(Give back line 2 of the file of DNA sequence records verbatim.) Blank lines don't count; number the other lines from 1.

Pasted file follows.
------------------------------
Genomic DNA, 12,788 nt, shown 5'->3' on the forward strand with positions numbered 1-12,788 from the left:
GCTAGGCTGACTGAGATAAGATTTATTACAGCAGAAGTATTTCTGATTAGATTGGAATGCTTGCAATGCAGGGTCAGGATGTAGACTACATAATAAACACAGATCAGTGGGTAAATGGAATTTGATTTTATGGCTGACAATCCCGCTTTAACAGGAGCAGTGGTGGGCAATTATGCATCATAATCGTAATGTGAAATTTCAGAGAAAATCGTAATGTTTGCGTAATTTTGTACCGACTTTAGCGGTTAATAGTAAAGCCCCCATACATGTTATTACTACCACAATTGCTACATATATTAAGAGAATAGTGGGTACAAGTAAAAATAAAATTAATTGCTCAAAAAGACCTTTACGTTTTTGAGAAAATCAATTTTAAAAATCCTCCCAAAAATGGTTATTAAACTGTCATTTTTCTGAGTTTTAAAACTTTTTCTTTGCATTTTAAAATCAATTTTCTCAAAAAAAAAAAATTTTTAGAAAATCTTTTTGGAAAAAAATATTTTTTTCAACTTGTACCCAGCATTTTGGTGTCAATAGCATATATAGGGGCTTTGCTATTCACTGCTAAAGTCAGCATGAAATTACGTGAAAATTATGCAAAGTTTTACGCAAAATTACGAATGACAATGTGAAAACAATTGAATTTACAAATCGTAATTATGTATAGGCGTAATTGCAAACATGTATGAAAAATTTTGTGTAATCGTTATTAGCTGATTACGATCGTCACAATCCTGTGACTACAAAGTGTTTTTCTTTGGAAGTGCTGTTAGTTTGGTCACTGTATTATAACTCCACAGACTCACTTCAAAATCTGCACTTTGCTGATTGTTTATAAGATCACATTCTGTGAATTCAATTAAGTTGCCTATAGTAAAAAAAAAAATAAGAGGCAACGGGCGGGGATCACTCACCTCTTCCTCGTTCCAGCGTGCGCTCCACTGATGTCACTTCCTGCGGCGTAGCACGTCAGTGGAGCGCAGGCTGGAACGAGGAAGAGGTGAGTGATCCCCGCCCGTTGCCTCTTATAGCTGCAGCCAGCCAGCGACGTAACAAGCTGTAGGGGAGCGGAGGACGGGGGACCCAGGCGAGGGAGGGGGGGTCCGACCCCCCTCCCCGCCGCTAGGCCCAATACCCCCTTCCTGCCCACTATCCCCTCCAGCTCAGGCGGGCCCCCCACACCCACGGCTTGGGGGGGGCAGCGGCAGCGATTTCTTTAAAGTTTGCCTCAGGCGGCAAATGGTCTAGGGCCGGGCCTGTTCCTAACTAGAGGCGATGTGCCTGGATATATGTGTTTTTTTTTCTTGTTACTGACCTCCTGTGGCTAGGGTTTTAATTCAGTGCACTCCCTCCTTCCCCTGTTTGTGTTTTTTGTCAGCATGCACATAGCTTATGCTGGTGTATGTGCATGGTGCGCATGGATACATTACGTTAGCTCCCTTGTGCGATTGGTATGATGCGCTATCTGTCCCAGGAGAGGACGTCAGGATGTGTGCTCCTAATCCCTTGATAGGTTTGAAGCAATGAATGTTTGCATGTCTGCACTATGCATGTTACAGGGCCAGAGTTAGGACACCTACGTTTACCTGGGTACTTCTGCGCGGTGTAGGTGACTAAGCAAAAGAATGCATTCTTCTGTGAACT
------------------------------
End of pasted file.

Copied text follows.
GCTAGGCTGACTGAGATAAGATTTATTACAGCAGAAGTATTTCTGATTAGATTGGAATGCTTGCAATGCAGGGTCAGGATGTAGACTACATAATAAACACAGATCAGTGGGTAAATGGAATTTGATTTTATGGCTGACAATCCCGCTTTAACAGGAGCAGTGGTGGGCAATTATGCATCATAATCGTAATGTGAAATTTCAGAGAAAATCGTAATGTTTGCGTAATTTTGTACCGACTTTAGCGGTTAATAGTAAAGCCCCCATACATGTTATTACTACCACAATTGCTACATATATTAAGAGAATAGTGGGTACAAGTAAAAATAAAATTAATTGCTCAAAAAGACCTTTACGTTTTTGAGAAAATCAATTTTAAAAATCCTCCCAAAAATGGTTATTAAACTGTCATTTTTCTGAGTTTTAAAACTTTTTCTTTGCATTTTAAAATCAATTTTCTCAAAAAAAAAAAATTTTTAGAAAATCTTTTTGGAAAAAAATATTTTTTTCAACTTGTACCCAGCATTTTGGTGTCAATAGCATATATAGGGGCTTTGCTATTCACTGCTAAAGTCAGCATGAAATTACGTGAAAATTATGCAAAGTTTTACGCAAAATTACGAATGACAATGTGAAAACAATTGAATTTACAAATCGTAATTATGTATAGGCGTAATTGCAAACATGTATGAAAAATTTTGTGTAATCGTTATTAGCTGATTACGATCGTCACAATCCTGTGACTACAAAGTGTTTTTCTTTGGAAGTGCTGTTAGTTTGGTCACTGTATTATAACTCCACAGACTCACTTCAAAATCTGCACTTTGCTGATTGTTTATAAGATCACATTCTGTGAATTCAATTAAGTTGCCTATAGTAAAAAAAAAAATAAGAGGCAACGGGCGGGGATCACTCACCTCTTCCTCGTTCCAGCGTGCGCTCCACTGATGTCACTTCCTGCGGCGTAGCACGTCAGTGGAGCGCAGGCTGGAACGAGGAAGAGGTGAGTGATCCCCGCCCGTTGCCTCTTATAGCTGCAGCCAGCCAGCGACGTAACAAGCTGTAGGGGAGCGGAGGACGGGGGACCCAGGCGAGGGAGGGGGGGTCCGACCCCCCTCCCCGCCGCTAGGCCCAATACCCCCTTCCTGCCCACTATCCCCTCCAGCTCAGGCGGGCCCCCCACACCCACGGCTTGGGGGGGGCAGCGGCAGCGATTTCTTTAAAGTTTGCCTCAGGCGGCAAATGGTCTAGGGCCGGGCCTGTTCCTAACTAGAGGCGATGTGCCTGGATATATGTGTTTTTTTTTCTTGTTACTGACCTCCTGTGGCTAGGGTTTTAATTCAGTGCACTCCCTCCTTCCCCTGTTTGTGTTTTTTGTCAGCATGCACATAGCTTATGCTGGTGTATGTGCATGGTGCGCATGGATACATTACGTTAGCTCCCTTGTGCGATTGGTATGATGCGCTATCTGTCCCAGGAGAGGACGTCAGGATGTGTGCTCCTAATCCCTTGATAGGTTTGAAGCAATGAATGTTTGCATGTCTGCACTATGCATGTTACAGGGCCAGAGTTAGGACACCTACGTTTACCTGGGTACTTCTGCGCGGTGTAGGTGACTAAGCAAAAGAATGCATTCTTCTGTGAACT